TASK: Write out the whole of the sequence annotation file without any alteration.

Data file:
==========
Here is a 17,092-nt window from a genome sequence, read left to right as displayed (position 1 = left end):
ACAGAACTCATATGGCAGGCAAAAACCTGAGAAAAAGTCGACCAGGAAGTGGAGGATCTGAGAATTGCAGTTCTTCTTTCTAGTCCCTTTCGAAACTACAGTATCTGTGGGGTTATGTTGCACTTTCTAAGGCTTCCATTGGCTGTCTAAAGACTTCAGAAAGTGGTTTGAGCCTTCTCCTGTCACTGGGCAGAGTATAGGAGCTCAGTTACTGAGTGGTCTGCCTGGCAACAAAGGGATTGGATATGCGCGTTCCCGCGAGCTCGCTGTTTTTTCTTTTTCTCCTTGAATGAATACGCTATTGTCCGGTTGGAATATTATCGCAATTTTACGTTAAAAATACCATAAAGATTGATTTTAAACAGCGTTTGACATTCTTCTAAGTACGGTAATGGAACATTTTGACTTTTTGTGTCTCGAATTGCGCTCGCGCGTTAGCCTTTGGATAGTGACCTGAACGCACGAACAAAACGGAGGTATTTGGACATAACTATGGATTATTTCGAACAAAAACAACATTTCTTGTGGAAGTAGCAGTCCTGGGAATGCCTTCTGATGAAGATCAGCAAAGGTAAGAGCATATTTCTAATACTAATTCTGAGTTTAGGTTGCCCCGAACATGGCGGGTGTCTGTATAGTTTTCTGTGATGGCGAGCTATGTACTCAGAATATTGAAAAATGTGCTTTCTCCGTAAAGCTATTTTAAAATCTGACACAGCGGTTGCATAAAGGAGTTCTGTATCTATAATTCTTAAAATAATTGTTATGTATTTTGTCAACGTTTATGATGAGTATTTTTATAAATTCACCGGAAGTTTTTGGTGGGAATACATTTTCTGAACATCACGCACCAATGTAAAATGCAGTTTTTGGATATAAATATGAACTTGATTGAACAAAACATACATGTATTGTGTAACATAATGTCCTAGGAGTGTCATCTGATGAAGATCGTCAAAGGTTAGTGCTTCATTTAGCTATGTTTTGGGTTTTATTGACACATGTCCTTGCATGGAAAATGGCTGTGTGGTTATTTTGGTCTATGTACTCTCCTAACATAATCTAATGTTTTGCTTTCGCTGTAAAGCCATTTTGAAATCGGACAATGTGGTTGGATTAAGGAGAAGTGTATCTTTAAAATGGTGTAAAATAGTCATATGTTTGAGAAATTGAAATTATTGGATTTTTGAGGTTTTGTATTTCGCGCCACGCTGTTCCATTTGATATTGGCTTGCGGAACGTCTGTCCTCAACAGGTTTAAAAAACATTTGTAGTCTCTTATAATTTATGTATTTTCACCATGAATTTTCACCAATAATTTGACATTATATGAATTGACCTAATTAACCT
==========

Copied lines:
Here is a 17,092-nt window from a genome sequence, read left to right as displayed (position 1 = left end):
ACAGAACTCATATGGCAGGCAAAAACCTGAGAAAAAGTCGACCAGGAAGTGGAGGATCTGAGAATTGCAGTTCTTCTTTCTAGTCCCTTTCGAAACTACAGTATCTGTGGGGTTATGTTGCACTTTCTAAGGCTTCCATTGGCTGTCTAAAGACTTCAGAAAGTGGTTTGAGCCTTCTCCTGTCACTGGGCAGAGTATAGGAGCTCAGTTACTGAGTGGTCTGCCTGGCAACAAAGGGATTGGATATGCGCGTTCCCGCGAGCTCGCTGTTTTTTCTTTTTCTCCTTGAATGAATACGCTATTGTCCGGTTGGAATATTATCGCAATTTTACGTTAAAAATACCATAAAGATTGATTTTAAACAGCGTTTGACATTCTTCTAAGTACGGTAATGGAACATTTTGACTTTTTGTGTCTCGAATTGCGCTCGCGCGTTAGCCTTTGGATAGTGACCTGAACGCACGAACAAAACGGAGGTATTTGGACATAACTATGGATTATTTCGAACAAAAACAACATTTCTTGTGGAAGTAGCAGTCCTGGGAATGCCTTCTGATGAAGATCAGCAAAGGTAAGAGCATATTTCTAATACTAATTCTGAGTTTAGGTTGCCCCGAACATGGCGGGTGTCTGTATAGTTTTCTGTGATGGCGAGCTATGTACTCAGAATATTGAAAAATGTGCTTTCTCCGTAAAGCTATTTTAAAATCTGACACAGCGGTTGCATAAAGGAGTTCTGTATCTATAATTCTTAAAATAATTGTTATGTATTTTGTCAACGTTTATGATGAGTATTTTTATAAATTCACCGGAAGTTTTTGGTGGGAATACATTTTCTGAACATCACGCACCAATGTAAAATGCAGTTTTTGGATATAAATATGAACTTGATTGAACAAAACATACATGTATTGTGTAACATAATGTCCTAGGAGTGTCATCTGATGAAGATCGTCAAAGGTTAGTGCTTCATTTAGCTATGTTTTGGGTTTTATTGACACATGTCCTTGCATGGAAAATGGCTGTGTGGTTATTTTGGTCTATGTACTCTCCTAACATAATCTAATGTTTTGCTTTCGCTGTAAAGCCATTTTGAAATCGGACAATGTGGTTGGATTAAGGAGAAGTGTATCTTTAAAATGGTGTAAAATAGTCATATGTTTGAGAAATTGAAATTATTGGATTTTTGAGGTTTTGTATTTCGCGCCACGCTGTTCCATTTGATATTGGCTTGCGGAACGTCTGTCCTCAACAGGTTTAAAAAACATTTGTAGTCTCTTATAATTTATGTATTTTCACCATGAATTTTCACCAATAATTTGACATTATATGAATTGACCTAATTAACCT